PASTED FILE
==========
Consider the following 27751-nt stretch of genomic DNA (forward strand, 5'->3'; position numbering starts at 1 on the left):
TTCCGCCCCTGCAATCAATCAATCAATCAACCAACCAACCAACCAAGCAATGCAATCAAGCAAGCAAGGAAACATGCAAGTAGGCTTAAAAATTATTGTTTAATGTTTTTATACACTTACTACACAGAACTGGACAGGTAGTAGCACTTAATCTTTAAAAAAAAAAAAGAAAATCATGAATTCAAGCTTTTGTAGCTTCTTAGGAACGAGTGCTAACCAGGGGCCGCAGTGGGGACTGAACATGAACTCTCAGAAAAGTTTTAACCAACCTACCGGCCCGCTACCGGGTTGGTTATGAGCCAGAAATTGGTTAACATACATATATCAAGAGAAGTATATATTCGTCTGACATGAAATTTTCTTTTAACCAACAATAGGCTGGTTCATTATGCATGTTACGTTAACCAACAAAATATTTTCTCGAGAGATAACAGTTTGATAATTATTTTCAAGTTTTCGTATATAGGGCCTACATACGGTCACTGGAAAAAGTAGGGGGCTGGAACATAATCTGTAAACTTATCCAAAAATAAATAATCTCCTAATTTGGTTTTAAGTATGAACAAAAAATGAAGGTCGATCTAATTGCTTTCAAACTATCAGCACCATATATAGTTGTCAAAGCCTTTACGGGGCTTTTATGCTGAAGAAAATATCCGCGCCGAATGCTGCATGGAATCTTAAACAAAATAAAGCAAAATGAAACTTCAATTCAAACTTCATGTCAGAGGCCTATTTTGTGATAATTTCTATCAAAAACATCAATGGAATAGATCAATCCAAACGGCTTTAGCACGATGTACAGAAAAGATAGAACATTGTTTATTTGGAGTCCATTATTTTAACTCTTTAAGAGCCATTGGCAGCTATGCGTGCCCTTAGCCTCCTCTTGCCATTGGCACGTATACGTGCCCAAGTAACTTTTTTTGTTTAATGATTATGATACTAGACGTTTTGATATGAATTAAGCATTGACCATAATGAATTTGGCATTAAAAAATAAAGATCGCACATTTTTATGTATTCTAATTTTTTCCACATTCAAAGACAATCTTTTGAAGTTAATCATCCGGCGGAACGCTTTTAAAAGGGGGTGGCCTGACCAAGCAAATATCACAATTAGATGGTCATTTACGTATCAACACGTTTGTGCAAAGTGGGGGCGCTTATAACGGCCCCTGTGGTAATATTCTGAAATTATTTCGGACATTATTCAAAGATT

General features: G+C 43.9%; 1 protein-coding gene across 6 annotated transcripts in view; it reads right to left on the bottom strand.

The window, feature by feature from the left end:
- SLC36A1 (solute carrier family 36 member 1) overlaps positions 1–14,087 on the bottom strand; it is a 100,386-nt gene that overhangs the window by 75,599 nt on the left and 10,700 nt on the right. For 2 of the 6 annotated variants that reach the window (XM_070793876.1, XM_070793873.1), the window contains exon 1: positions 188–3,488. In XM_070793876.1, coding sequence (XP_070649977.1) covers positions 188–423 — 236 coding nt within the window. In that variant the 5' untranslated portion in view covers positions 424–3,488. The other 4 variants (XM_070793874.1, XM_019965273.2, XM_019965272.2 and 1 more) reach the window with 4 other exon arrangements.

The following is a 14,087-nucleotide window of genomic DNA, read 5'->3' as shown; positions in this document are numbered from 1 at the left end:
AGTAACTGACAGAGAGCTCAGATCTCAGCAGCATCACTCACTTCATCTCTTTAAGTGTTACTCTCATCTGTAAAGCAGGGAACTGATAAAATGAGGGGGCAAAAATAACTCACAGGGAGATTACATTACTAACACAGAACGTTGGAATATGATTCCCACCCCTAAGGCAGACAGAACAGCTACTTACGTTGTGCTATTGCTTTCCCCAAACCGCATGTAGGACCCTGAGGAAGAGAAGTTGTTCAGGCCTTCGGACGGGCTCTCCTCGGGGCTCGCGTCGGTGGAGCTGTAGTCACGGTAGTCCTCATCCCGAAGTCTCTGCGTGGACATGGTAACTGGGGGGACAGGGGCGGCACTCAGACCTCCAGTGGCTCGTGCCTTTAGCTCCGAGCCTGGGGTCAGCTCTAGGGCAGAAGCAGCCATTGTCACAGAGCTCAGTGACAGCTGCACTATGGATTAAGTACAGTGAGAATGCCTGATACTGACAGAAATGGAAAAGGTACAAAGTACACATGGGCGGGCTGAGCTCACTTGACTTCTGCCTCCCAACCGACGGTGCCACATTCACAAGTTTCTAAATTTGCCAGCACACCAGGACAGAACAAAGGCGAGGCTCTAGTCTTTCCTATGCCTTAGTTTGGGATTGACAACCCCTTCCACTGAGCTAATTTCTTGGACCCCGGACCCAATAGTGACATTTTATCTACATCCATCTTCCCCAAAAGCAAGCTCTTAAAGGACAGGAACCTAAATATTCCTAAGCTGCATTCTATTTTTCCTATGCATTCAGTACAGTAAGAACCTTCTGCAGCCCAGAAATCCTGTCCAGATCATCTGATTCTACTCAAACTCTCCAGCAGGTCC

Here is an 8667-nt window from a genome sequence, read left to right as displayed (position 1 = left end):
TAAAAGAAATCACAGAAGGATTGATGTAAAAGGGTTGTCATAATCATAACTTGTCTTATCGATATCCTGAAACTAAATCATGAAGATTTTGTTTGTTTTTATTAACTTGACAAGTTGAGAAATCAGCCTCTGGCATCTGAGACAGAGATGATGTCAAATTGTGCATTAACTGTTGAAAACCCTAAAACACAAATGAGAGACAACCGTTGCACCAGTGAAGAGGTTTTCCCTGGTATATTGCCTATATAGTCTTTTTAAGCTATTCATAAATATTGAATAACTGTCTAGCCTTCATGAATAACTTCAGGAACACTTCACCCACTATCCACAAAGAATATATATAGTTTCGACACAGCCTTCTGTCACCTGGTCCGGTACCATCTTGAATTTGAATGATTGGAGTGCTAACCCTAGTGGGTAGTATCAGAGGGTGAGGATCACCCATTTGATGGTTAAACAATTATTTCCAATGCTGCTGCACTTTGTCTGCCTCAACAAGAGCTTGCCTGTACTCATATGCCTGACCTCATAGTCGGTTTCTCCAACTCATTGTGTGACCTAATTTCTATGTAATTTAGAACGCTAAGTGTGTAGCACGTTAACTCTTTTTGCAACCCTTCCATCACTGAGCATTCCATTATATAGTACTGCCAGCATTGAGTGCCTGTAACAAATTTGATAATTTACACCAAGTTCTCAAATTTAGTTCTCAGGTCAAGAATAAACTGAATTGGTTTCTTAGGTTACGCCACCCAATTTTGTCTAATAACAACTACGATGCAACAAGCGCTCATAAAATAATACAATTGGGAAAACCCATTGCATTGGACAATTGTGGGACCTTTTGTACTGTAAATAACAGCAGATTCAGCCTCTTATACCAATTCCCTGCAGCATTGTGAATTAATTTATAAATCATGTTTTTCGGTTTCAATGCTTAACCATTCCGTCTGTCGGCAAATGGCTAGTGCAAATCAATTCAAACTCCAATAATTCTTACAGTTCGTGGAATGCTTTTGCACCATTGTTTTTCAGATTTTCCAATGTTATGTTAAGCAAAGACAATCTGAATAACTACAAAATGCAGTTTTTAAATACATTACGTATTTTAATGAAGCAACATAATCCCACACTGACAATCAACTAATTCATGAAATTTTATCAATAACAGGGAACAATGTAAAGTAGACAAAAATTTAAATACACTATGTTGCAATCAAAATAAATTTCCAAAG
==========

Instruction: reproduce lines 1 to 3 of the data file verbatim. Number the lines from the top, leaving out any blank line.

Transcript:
Consider the following 27751-nt stretch of genomic DNA (forward strand, 5'->3'; position numbering starts at 1 on the left):
TTCCGCCCCTGCAATCAATCAATCAATCAACCAACCAACCAACCAAGCAATGCAATCAAGCAAGCAAGGAAACATGCAAGTAGGCTTAAAAATTATTGTTTAATGTTTTTATACACTTACTACACAGAACTGGACAGGTAGTAGCACTTAATCTTTAAAAAAAAAAAAGAAAATCATGAATTCAAGCTTTTGTAGCTTCTTAGGAACGAGTGCTAACCAGGGGCCGCAGTGGGGACTGAACATGAACTCTCAGAAAAGTTTTAACCAACCTACCGGCCCGCTACCGGGTTGGTTATGAGCCAGAAATTGGTTAACATACATATATCAAGAGAAGTATATATTCGTCTGACATGAAATTTTCTTTTAACCAACAATAGGCTGGTTCATTATGCATGTTACGTTAACCAACAAAATATTTTCTCGAGAGATAACAGTTTGATAATTATTTTCAAGTTTTCGTATATAGGGCCTACATACGGTCACTGGAAAAAGTAGGGGGCTGGAACATAATCTGTAAACTTATCCAAAAATAAATAATCTCCTAATTTGGTTTTAAGTATGAACAAAAAATGAAGGTCGATCTAATTGCTTTCAAACTATCAGCACCATATATAGTTGTCAAAGCCTTTACGGGGCTTTTATGCTGAAGAAAATATCCGCGCCGAATGCTGCATGGAATCTTAAACAAAATAAAGCAAAATGAAACTTCAATTCAAACTTCATGTCAGAGGCCTATTTTGTGATAATTTCTATCAAAAACATCAATGGAATAGATCAATCCAAACGGCTTTAGCACGATGTACAGAAAAGATAGAACATTGTTTATTTGGAGTCCATTATTTTAACTCTTTAAGAGCCATTGGCAGCTATGCGTGCCCTTAGCCTCCTCTTGCCATTGGCACGTATACGTGCCCAAGTAACTTTTTTTGTTTAATGATTATGATACTAGACGTTTTGATATGAATTAAGCATTGACCATAATGAATTTGGCATTAAAAAATAAAGATCGCACATTTTTATGTATTCTAATTTTTTCCACATTCAAAGACAATCTTTTGAAGTTAATCATCCGGCGGAACGCTTTTAAAAGGGGGTGGCCTGACCAAGCAAATATCACAATTAGATGGTCATTTACGTATCAACACGTTTGTGCAAAGTGGGGGCGCTTATAACGGCCCCTGTGGTAATATTCTGAAATTATTTCGGACATTATTCAAAGATT

General features: G+C 43.9%; 1 protein-coding gene across 6 annotated transcripts in view; it reads right to left on the bottom strand.